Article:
Optimal level of immunosuppressant drug for transplant patients can be predicted: RGCB study

09:15 AM Dec 06, 2021 | PTI |

Thiruvananthapuram: It would now be possible to predict the optimal amount of immunosuppressant drug to be given to transplant patients to reduce risk of organ rejection, according to a genetic study carried out by the Rajiv Gandhi Centre for Biotechnology (RGCB).


Scientists from RGCB have worked out an equation or technique that can be used by nephrologists to predict the starting dose of the drug based on their genetic profiles, the research institute said in a release.

”This equation is specific to patients from Kerala who undergo kidney transplantation. The molecular-based method uses testing the DNA of patients for a specific variation, before transplantation surgery,” an RGCB scientist has said in the release.

This variation, along with their body weight, can be used to calculate the optimal starting drug dose for the patient, it said and added that this would help the patients to achieve optimal levels of the immunosuppressant drug post-transplantation and thus prevent the adverse effects due to overdose and rejection.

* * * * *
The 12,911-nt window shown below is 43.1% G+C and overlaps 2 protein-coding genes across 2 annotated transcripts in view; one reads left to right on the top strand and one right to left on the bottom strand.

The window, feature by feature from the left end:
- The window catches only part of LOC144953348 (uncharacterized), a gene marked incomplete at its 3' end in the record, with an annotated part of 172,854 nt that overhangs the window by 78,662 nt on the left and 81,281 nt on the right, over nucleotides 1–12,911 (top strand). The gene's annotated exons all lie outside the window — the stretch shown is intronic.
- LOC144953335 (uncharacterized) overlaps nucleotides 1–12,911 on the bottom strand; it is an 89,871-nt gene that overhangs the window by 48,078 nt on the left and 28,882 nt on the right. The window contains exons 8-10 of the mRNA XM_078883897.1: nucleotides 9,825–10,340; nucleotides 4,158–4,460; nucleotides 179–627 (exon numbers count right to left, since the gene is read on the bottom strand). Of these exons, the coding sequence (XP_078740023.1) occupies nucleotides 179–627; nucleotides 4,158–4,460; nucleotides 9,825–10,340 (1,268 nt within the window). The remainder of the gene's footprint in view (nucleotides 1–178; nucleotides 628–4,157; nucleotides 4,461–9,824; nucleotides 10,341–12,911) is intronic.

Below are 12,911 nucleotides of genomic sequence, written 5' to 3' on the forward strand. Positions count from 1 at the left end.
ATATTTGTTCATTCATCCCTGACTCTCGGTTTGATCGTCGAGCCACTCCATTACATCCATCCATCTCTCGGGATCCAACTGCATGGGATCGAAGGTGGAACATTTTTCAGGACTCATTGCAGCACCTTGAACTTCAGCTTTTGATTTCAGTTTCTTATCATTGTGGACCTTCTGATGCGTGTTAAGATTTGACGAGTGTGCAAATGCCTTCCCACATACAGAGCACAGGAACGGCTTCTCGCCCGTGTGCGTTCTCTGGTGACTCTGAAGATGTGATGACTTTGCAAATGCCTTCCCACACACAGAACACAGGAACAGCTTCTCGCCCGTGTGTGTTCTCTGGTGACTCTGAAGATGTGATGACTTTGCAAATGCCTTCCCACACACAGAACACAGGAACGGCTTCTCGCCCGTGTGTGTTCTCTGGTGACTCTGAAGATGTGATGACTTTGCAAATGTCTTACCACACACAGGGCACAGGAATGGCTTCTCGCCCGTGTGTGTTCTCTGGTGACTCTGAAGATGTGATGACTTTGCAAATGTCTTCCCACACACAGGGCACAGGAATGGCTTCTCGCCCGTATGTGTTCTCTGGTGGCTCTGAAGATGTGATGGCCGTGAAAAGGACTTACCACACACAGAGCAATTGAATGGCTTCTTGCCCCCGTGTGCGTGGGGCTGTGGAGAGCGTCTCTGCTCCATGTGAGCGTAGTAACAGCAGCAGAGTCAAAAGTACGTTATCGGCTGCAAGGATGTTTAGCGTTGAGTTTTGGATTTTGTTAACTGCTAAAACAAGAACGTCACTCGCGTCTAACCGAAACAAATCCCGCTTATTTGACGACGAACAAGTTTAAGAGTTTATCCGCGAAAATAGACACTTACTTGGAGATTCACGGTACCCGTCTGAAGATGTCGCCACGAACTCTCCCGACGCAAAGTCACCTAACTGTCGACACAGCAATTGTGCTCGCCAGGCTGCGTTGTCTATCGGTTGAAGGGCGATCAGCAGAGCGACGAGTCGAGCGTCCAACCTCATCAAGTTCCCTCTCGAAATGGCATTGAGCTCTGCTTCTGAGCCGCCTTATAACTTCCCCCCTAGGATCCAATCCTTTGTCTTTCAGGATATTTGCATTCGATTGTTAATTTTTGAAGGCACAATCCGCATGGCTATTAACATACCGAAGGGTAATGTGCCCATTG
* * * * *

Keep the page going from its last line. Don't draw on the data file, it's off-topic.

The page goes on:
At present, the dose is calculated based on the patient’s body weight and this approach can lead to a lot of variations in the drug levels, it said.


The dose prediction study was focused on the immunosuppressant drug tacrolimus, which is given to a kidney, heart or liver transplant patient to lower the body’s immunity and thereby considerably reduce the chances of organ rejection.

”Though there have been similar studies in other populations before, the predictive value of pharmacogenetic factors identified were insufficient and not much of clinical use. The new development would help prevent the adverse effects of overdose and thereby help a lot of patients,” said Prof Chandrabhas Narayana, Director, RGCB.

The pioneering study was conducted in collaboration with the Department of Nephrology, Government Medical College, Thiruvananthapuram, the release said.

The group also discovered the genetic variants which increase the chances of rejection and adverse effects associated with the drug, it added.

The research was jointly funded by the Science and Engineering Research Board (SERB), and RGCB and was published in the journal Frontiers in Pharmacology, the release said.



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